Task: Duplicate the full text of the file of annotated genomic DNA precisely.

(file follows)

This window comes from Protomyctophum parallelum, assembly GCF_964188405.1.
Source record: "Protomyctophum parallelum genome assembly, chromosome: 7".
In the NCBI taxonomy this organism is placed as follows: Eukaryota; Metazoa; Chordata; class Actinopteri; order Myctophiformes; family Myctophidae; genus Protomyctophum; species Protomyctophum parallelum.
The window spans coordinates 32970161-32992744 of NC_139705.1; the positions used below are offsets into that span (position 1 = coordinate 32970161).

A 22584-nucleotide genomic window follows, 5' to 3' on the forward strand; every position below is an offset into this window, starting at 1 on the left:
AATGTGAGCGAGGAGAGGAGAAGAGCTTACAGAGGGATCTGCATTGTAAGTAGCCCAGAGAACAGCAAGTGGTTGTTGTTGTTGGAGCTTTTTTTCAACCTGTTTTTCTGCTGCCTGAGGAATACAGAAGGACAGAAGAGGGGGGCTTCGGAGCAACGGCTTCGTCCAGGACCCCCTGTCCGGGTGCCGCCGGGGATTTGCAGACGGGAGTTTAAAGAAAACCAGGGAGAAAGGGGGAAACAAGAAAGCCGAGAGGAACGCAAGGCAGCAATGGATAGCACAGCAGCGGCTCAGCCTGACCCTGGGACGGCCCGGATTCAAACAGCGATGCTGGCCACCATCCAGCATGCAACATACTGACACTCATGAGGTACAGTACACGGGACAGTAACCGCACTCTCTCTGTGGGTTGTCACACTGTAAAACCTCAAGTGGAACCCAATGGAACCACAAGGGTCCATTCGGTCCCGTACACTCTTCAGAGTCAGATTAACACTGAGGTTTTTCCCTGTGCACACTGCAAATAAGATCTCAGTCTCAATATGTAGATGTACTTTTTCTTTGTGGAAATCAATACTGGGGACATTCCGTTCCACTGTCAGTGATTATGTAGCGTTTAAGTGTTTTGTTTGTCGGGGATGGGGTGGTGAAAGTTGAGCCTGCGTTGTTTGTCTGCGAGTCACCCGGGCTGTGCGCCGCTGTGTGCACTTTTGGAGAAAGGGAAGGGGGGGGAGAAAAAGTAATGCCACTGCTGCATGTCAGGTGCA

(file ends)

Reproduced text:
This window comes from Protomyctophum parallelum, assembly GCF_964188405.1.
Source record: "Protomyctophum parallelum genome assembly, chromosome: 7".
In the NCBI taxonomy this organism is placed as follows: Eukaryota; Metazoa; Chordata; class Actinopteri; order Myctophiformes; family Myctophidae; genus Protomyctophum; species Protomyctophum parallelum.
The window spans coordinates 32970161-32992744 of NC_139705.1; the positions used below are offsets into that span (position 1 = coordinate 32970161).

A 22584-nucleotide genomic window follows, 5' to 3' on the forward strand; every position below is an offset into this window, starting at 1 on the left:
AATGTGAGCGAGGAGAGGAGAAGAGCTTACAGAGGGATCTGCATTGTAAGTAGCCCAGAGAACAGCAAGTGGTTGTTGTTGTTGGAGCTTTTTTTCAACCTGTTTTTCTGCTGCCTGAGGAATACAGAAGGACAGAAGAGGGGGGCTTCGGAGCAACGGCTTCGTCCAGGACCCCCTGTCCGGGTGCCGCCGGGGATTTGCAGACGGGAGTTTAAAGAAAACCAGGGAGAAAGGGGGAAACAAGAAAGCCGAGAGGAACGCAAGGCAGCAATGGATAGCACAGCAGCGGCTCAGCCTGACCCTGGGACGGCCCGGATTCAAACAGCGATGCTGGCCACCATCCAGCATGCAACATACTGACACTCATGAGGTACAGTACACGGGACAGTAACCGCACTCTCTCTGTGGGTTGTCACACTGTAAAACCTCAAGTGGAACCCAATGGAACCACAAGGGTCCATTCGGTCCCGTACACTCTTCAGAGTCAGATTAACACTGAGGTTTTTCCCTGTGCACACTGCAAATAAGATCTCAGTCTCAATATGTAGATGTACTTTTTCTTTGTGGAAATCAATACTGGGGACATTCCGTTCCACTGTCAGTGATTATGTAGCGTTTAAGTGTTTTGTTTGTCGGGGATGGGGTGGTGAAAGTTGAGCCTGCGTTGTTTGTCTGCGAGTCACCCGGGCTGTGCGCCGCTGTGTGCACTTTTGGAGAAAGGGAAGGGGGGGGAGAAAAAGTAATGCCACTGCTGCATGTCAGGTGCA